Age and cardiovascular response adaptation. Determinants of an antihypertensive treatment concept primarily based on beta-blockers and calcium entry blockers.
The patient's age has great impact on the development of hypertension, its duration, and severity. In patients with essential hypertension, sympathetic cardiovascular control changes from an early phase with increased beta-adrenoceptor-mediated responses, e.g., cardiac output and renin, into a later phase where these responses are blunted and alpha-adrenoceptor-mediated vasoconstriction prevails, associated with higher intracellular free sodium and calcium concentration. This pathophysiological view of essential hypertension has its corollary in the pharmacotherapeutic approach. Younger patients, who often have high renin levels, respond better to monotherapy with a beta-blocker or with a converting-enzyme inhibitor. Older patients, who often have low renin levels, respond less well to beta-blockers but particularly well to calcium entry blockers as an alternative to diuretics. Therefore, beta-blockers and calcium entry blockers form new cornerstones for antihypertensive treatment and strategy, with the potential of cardioprotection.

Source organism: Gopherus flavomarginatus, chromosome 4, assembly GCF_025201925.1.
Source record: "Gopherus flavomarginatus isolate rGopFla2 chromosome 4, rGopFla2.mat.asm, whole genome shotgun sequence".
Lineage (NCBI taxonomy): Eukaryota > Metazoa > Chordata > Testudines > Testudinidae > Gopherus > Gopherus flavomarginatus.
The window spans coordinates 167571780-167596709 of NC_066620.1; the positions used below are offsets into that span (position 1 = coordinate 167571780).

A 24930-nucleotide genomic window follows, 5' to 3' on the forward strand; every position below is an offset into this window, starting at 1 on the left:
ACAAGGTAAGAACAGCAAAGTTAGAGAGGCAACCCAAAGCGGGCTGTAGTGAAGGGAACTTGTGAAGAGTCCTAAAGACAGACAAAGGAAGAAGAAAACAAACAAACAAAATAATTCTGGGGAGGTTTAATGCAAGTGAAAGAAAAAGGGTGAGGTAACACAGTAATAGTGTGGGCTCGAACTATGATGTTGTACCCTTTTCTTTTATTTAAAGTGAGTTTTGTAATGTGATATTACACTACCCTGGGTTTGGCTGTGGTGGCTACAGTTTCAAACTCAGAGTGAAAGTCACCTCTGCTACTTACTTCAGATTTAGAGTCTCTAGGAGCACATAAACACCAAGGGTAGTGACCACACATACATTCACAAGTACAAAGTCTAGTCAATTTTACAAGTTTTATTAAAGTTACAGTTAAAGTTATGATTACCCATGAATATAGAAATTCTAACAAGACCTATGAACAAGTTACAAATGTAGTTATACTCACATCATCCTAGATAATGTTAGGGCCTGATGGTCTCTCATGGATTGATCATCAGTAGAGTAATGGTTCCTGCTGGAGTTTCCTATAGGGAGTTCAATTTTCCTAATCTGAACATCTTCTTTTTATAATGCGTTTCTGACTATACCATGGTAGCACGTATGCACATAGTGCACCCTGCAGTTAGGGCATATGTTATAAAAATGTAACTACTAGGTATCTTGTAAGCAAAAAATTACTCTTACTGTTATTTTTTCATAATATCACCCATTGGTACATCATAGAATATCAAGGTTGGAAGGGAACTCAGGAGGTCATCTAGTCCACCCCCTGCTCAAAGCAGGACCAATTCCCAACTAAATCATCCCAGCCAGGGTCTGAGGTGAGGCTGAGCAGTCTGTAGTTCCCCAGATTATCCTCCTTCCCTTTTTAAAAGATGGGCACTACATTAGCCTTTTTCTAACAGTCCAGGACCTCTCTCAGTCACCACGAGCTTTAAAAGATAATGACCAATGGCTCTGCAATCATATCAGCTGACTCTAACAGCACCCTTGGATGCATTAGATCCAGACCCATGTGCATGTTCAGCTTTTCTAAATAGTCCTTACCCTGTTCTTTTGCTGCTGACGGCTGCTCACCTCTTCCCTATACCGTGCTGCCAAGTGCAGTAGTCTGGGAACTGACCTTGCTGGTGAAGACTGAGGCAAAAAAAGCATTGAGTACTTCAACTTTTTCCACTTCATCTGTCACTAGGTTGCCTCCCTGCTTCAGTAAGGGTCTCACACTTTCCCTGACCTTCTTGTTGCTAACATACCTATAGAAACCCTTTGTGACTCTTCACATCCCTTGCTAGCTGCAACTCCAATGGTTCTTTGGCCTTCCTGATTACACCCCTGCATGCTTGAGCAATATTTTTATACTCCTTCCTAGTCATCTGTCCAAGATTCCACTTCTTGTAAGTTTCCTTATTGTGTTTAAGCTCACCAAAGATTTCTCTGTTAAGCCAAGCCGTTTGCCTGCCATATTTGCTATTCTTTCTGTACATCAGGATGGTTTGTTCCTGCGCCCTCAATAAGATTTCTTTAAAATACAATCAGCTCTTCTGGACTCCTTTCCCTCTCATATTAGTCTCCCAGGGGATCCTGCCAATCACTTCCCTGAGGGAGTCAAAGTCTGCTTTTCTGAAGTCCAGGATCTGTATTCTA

- Copyright © 1983 by American Heart Association